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Sponsorship Licence for British Restaurant

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My restaurant was very popular but we were struggling because of staff shortages. I decided to employ foreign specialists fit for the job. However, when I started digging deeper, I realised it was not that easy to employ foreigners. In fact, you need to do loads of things. I got in touch with Imperial & Legal and the rest is history.

Edward Johnson, a 52-year-old
Restaurant owner
Clients’ names and photos have been changed

Edward Johnson is a restaurant owner in a Cheshire town. The coronavirus pandemic caused staff shortages. Unfortunately, most job applicants are either young specialists without any experience or not ready to commit long-term and move to Cheshire. They are also unfamiliar with the cooking techniques and spices that the restaurant is famous for.

Mr Johnson decides to search for new workers abroad, but he does not want to break any immigration rules. The restaurant has already been fined, under a previous owner, for employing foreign workers without a UK work permit. 

Our Client

Edward Johnson runs a fine-dining restaurant in Cheshire. Though it is quite remote, it is still very popular and is always fully booked. The coronavirus pandemic has hit Mr Johnson`s business hard. Now, he is looking for full-time qualified staff.

The Challenge

Mr Johnson contacted Imperial & Legal to get help with employing foreign specialists while avoiding mistakes made by the previous owner.

The Solution

Mr Johnson told us that he was looking for several specialists, including a restaurant manager, a floor manager and cooks. All UK-based candidates refused to move to Cheshire.

Mr Johnson was forced to look for staff abroad. It was important for him to find not only good specialists but also do it legally. The restaurant had already tarnished its reputation once, and Mr Johnson did not want the history to repeat itself.

Imperial & Legal’s experts reviewed the restaurant’s employment policy, with attention to what documents are requested before signing the contract, how personnel attendance is monitored and how the relevant documents are stored.

Mr Johnson did his best to comply with all the employment laws of the country. However, he still made a common mistake. He employed his staff based on their driving licence, and sometimes without any further document checks. 

Even though a person can look and speak like a British national, they are not necessarily UK citizens or have permission to work in the country. They could have just stayed in the UK for a long time without acquiring any official immigration status. To avoid unpleasant surprises during the Home Office’s inspections, an employer must ensure that job applicants are legal workers. An ID would normally suffice to establish this.

A driving licence is not a work permit in the UK; it only confirms a person’s address and says nothing about their citizenship or immigration status.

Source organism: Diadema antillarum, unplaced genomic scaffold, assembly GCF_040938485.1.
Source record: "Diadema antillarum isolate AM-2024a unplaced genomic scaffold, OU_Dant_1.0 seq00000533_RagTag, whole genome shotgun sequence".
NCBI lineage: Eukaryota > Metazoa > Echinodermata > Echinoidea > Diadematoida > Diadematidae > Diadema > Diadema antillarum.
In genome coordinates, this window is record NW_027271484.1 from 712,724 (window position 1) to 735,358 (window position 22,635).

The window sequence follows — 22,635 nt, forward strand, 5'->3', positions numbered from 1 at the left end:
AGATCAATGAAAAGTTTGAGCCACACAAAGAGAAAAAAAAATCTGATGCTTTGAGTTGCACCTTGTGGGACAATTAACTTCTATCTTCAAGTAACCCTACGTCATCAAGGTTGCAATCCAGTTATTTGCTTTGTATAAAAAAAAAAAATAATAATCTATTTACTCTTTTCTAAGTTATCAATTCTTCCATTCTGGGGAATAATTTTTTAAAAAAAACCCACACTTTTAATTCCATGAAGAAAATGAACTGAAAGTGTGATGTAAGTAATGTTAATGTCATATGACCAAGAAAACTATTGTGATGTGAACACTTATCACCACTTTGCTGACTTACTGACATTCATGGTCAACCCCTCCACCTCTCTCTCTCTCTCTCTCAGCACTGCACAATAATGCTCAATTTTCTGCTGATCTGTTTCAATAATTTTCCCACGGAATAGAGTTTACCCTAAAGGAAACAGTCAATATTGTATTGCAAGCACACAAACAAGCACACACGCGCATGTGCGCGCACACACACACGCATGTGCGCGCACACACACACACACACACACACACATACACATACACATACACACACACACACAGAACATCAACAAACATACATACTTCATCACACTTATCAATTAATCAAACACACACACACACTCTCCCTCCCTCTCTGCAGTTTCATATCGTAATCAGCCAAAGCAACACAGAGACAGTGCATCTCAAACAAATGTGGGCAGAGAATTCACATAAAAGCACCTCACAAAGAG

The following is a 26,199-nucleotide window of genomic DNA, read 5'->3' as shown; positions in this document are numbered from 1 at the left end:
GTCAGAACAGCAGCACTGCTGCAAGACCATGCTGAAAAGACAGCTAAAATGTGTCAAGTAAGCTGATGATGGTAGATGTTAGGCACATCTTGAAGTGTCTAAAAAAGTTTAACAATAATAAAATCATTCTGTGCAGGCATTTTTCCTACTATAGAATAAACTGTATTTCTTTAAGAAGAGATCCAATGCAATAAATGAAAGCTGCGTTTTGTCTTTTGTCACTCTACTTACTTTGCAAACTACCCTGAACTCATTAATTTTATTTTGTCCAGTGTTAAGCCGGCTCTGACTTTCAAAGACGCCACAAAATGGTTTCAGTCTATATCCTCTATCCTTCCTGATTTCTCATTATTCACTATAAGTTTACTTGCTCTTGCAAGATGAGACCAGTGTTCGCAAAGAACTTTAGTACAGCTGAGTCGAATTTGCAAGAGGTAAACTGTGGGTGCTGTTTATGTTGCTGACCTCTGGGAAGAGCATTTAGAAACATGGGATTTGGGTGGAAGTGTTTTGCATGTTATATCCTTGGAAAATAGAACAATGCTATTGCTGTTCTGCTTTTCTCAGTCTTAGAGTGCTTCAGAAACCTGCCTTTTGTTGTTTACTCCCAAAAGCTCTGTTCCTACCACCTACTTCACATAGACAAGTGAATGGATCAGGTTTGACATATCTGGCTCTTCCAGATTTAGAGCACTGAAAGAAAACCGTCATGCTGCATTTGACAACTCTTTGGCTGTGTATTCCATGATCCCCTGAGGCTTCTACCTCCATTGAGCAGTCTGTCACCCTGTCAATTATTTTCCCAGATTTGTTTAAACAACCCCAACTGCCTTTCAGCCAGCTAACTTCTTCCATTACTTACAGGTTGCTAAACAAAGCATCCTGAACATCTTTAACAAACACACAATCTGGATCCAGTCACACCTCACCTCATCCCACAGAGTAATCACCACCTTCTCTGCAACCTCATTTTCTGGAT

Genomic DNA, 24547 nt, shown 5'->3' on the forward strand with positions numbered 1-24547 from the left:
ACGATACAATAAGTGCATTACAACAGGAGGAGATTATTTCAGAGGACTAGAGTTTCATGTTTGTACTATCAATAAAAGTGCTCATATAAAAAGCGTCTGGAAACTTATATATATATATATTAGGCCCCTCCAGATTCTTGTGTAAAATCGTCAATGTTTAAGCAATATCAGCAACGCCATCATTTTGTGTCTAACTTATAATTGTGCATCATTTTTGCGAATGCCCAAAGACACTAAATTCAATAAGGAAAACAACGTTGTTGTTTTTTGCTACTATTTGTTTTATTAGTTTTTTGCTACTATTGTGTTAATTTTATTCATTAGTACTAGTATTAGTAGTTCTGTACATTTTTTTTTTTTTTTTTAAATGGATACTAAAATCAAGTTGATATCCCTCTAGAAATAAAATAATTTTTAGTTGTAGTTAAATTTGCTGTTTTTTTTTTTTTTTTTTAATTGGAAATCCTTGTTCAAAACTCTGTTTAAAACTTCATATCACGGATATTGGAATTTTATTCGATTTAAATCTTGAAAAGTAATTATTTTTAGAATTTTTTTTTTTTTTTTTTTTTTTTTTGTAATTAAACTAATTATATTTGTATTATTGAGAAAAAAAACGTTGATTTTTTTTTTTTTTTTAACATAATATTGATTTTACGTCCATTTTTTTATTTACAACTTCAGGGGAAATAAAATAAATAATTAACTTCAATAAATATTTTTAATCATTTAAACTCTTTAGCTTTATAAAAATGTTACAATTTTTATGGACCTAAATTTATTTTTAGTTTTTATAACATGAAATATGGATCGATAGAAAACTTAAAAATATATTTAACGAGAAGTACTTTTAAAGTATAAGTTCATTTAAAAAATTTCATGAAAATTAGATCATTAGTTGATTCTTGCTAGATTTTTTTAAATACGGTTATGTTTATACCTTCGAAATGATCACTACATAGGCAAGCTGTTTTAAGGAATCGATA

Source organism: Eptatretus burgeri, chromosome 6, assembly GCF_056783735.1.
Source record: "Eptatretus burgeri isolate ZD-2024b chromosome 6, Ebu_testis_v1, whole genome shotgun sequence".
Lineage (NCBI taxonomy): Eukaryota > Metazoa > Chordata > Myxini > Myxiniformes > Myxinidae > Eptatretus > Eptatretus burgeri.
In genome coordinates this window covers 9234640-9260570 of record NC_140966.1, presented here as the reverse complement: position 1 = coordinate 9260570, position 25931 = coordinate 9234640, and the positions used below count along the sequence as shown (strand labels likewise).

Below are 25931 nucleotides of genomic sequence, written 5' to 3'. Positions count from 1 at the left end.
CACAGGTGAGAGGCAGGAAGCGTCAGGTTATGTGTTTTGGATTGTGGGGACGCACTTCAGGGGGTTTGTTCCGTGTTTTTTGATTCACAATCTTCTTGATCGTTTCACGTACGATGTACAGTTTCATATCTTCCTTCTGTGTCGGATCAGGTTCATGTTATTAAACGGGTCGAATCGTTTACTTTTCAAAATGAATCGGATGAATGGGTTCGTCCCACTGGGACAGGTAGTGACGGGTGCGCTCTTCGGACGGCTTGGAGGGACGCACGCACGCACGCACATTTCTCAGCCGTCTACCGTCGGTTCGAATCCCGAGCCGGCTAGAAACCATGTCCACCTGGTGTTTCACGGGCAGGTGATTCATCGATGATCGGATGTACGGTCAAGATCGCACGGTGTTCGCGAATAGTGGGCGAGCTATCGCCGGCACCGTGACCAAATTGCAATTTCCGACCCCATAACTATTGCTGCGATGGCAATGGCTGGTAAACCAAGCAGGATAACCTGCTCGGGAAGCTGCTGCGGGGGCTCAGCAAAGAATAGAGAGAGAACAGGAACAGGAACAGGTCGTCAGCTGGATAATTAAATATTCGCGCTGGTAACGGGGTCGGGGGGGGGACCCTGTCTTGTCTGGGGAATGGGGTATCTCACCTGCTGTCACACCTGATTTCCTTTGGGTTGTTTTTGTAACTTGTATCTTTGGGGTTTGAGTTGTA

To learn more about employment procedures, Imperial & Legal advisors recommend referring to the official checklist on the government website. In this case, you will never be blacklisted by the Home Office.

Our advisors gave Mr Johnson recommendations on how to improve his HR management system so that he could get a sponsorship licence. As for employment procedures, we recommended Mr Johnson check his employees’ residence status as soon as possible and ensure that all the necessary documents are kept by the HR department both in paper and electronic formats. Imperial & Legal’s experts showed our client a special system for tracking foreign employees’ visa expiration dates and an online database for work permits available on the government website. These can help in dealing with authorities.

Imperial & Legal’s advisors prepared all the documents for obtaining a sponsorship licence and walked Mr Johnson through the key requirements of the sponsorship management system that each sponsor must adopt.

Imperial & Legal’s advisors collected and prepared the necessary documents (bank statements, tax registration certificates, audited annual accounts, etc.), filled in and submitted a sponsorship licence application. In the end, Mr Johnson’s restaurant was registered as a sponsor in 10 working days under an accelerated procedure.

Restaurant owner gets a British sponsorship licence in 29 days

16 August
Contacted Imperial & Legal
+2 weeks
Documents are prepared
under 10 working days via fast-track service
Sponsorship licence is granted
14 September
Mr Johnson gets the licence


With a sponsorship licence in hand, the restaurant is already looking for foreign specialists to employ them legally by issuing them certificates of sponsorship.

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